Monday, November 05, 2012

Few of the Sins of the Fathers Are Visited Upon the Sons

Inevitably, whenever you get a mixed group talking about ethnicity and racial justice, and history, the topic of reparations of one form or another is brought up. The topic could be slavery in the New World, cultural and population genocide of the indigenous in the US, cultural and property genocide in Australia - but the topic in one form or another hits this supposed sleeping giant.

And the defense, the very natural defense for us white folks - and I sure as heck have thought this and used this line since I was twelve till about the time I started shifting maybe eight or so years ago:

But I didn't do it. Maybe, maybe some of my parents were involved. But, see some of my parents were Puerto Ricans (or fill in your blank, non-white descriptor), and most of them were poor or weren't even IN this country at the time or they were Northerners and Abolitionists fighting to free the slaves, but even if they were slave owners or slave drivers, that wasn't me...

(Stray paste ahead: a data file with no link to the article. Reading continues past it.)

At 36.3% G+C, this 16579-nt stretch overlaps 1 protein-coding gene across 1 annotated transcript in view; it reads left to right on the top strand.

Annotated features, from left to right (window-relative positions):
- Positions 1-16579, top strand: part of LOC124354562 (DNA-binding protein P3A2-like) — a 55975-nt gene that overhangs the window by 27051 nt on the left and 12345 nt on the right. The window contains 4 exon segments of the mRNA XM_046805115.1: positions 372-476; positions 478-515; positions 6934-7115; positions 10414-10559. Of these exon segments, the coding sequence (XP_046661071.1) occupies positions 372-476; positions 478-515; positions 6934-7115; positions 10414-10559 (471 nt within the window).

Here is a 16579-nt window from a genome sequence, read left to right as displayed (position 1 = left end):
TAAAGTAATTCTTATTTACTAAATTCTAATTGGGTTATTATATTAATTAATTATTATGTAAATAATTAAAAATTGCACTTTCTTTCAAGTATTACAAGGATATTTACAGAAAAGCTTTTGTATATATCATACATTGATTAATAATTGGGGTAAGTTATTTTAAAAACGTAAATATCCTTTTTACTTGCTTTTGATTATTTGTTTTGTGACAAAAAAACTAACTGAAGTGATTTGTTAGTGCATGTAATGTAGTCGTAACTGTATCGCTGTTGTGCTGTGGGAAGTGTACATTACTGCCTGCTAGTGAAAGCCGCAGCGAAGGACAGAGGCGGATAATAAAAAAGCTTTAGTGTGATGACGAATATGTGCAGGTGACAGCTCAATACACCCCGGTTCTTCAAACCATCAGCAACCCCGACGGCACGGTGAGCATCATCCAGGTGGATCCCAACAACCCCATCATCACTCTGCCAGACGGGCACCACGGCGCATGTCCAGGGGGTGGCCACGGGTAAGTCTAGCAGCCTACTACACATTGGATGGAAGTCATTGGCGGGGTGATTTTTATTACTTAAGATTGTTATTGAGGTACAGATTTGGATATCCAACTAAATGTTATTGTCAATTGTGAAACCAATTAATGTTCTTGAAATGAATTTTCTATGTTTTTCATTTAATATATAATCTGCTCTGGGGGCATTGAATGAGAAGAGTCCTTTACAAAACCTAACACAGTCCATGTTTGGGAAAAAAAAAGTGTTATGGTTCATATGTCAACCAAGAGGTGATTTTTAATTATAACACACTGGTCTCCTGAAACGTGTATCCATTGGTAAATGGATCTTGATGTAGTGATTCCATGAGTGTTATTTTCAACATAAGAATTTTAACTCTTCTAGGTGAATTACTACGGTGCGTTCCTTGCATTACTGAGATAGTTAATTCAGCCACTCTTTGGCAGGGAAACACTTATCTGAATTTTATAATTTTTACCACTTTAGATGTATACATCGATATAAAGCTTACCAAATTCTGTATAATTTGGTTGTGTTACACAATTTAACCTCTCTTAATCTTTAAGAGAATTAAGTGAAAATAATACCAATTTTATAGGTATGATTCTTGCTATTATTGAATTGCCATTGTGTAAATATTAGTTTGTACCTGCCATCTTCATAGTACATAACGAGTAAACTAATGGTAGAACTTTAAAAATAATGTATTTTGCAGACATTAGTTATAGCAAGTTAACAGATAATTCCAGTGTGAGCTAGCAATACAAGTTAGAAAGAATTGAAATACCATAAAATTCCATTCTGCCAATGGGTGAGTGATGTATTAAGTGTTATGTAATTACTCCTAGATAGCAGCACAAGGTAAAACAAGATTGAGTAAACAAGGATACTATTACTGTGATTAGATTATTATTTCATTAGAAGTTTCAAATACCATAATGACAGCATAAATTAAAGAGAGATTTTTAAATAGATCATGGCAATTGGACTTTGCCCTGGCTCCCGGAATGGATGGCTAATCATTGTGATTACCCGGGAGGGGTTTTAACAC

Those who use this defense are not necessarily bad or racist or even ignorant. Rather than going after the individual making such statements, it is beneficial to remember that we all suffer from bias and from a system that demands and takes and orders and cushions and protects itself against all others. This line of thinking, it is important to remember, is another tool in the pervasiveness of Dominant Culture Survival - another line where the dominant culture (particularly Western/Euro-American) tries to protect itself from considering our own culpability - and we, growing up white in America, almost naturally adopt that defense as if it were our own.

But that wall of protection (just like the "I'm Not a Racist!" defensive wall) becomes a barrier to justice. And that barrier to justice is a barrier to humanity and wholeness.